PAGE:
Educators asked our engineers to create a highlighting tool that would allow learners to deconstruct a source, identify its components, and experiment with making meaning out of the pieces. This feature is now available for use with our source sheets!
Director of Education Sara Wolkenfeld created the first assignment using the new highlighting tool here on Sefaria to help her students prepare a text independently and think about the content.
Sara asked her eleventh grade Talmud students at the Ida Crown Jewish Academy to dissect a new section of Gemara by color-coding the passage using the highlighting tool. These students have been trained to look for “key words” in the Gemara, including phrases that ask a question, introduce an answer, or present a contradiction.
Sara pre-set color-coded tags (see image below) for the students to apply to each line of the text, such as “question/challenge” or “answer” (though some students also added their own!) and used Sefaria’s Assignments feature to give each study pair their own copy of the passage to dissect.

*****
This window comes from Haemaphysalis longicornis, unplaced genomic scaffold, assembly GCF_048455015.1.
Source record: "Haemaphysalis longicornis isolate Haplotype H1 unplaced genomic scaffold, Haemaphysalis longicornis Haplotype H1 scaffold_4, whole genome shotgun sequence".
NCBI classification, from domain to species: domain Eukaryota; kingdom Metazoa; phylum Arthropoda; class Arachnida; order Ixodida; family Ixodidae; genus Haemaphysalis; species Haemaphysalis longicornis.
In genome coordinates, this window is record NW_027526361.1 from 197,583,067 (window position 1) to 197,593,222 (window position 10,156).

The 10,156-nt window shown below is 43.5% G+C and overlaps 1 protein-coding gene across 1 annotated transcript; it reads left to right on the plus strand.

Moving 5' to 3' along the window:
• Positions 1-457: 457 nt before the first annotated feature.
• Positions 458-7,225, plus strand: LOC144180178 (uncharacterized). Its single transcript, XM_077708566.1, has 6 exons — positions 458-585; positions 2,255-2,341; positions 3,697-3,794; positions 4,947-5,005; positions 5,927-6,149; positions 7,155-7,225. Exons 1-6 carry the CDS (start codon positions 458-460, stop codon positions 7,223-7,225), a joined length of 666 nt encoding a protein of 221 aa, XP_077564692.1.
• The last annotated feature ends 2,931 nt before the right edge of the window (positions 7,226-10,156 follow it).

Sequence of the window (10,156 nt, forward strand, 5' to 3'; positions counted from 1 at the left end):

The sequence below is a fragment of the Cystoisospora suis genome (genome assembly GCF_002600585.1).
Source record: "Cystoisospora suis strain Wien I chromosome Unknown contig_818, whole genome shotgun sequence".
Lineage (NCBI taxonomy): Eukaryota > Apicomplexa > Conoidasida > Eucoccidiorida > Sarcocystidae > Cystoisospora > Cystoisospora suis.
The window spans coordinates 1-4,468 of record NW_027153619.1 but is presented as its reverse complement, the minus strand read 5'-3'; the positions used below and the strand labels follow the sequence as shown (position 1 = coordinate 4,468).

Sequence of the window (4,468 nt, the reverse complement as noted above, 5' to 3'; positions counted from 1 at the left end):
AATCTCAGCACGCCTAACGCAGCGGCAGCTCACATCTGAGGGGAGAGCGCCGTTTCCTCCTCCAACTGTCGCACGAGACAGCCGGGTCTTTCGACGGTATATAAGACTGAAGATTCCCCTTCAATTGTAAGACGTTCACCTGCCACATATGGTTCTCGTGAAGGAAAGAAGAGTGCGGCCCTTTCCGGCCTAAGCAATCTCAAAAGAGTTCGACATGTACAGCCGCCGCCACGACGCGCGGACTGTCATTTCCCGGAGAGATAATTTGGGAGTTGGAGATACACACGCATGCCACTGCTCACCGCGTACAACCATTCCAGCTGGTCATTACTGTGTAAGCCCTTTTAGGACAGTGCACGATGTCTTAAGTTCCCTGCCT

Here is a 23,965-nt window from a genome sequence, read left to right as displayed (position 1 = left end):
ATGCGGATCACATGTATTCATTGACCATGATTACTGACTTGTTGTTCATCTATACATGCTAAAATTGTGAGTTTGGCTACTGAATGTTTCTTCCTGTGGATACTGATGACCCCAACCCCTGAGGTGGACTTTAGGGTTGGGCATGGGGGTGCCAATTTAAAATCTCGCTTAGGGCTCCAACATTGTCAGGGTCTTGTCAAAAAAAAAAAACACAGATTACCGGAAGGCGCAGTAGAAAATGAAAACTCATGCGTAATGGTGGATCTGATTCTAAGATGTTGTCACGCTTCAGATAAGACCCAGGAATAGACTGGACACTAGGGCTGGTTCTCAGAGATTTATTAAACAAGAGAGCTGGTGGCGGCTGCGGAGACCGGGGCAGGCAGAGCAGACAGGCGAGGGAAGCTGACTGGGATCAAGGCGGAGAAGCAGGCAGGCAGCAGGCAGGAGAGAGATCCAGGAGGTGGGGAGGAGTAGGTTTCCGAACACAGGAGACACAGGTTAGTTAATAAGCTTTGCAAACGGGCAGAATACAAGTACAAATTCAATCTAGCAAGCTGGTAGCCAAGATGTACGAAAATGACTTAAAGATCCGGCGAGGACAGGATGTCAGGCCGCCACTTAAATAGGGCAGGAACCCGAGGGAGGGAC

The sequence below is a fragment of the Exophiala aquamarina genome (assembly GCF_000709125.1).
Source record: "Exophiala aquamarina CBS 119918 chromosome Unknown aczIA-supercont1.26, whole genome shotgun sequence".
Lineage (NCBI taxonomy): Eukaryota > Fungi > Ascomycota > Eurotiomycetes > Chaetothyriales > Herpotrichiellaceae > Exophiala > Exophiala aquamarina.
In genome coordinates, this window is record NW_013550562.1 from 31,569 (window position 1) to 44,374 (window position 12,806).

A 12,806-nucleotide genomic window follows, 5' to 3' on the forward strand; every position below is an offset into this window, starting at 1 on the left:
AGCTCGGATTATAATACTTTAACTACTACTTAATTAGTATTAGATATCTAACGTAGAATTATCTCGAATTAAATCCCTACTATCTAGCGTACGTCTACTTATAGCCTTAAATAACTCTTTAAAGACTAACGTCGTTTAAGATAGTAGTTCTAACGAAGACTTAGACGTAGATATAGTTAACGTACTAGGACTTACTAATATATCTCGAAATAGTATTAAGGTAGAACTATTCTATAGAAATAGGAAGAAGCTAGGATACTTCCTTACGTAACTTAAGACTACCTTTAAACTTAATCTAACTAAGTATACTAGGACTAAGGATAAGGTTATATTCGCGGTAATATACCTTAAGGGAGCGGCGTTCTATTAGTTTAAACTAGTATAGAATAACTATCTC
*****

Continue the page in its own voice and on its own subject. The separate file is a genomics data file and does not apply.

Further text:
Students learned how to use the highlighter tool in just a few minutes and then jumped right in to highlight their text. After tagging the text, the students used the tool to segment the text and filter out everything except the tag “question/challenge.” The tool allowed them to manipulate the text in ways that are impossible with printed sheets. With a simple filter the students could see the questions and challenges set apart from the rest of the text. Finally, Sara asked, “What do you notice about the challenges? What do they have in common? Is there a theme?”
The filter enabled the students to see how the same “question/challenge” phrase is used repeatedly to introduce a case juxtaposed to the topic under discussion. Even before Sara’s students could fully comprehend the nuances of the passage, the overall structure was clear to them because they could easily breakdown the similarities and differences across the text, providing them with a gateway into the topic being debated.
How else can learners use this new tool? What aspects of our pedagogy can we improve with this tool? How might the Highlighter be used in a Tanakh class, a Mishnah class, or an elementary school classroom? How might you use this tool in your own work? Share your source sheets or ideas — as well as any feedback on how the highlighter works for you — in the comments section of the blog or email us at firstname.lastname@example.org.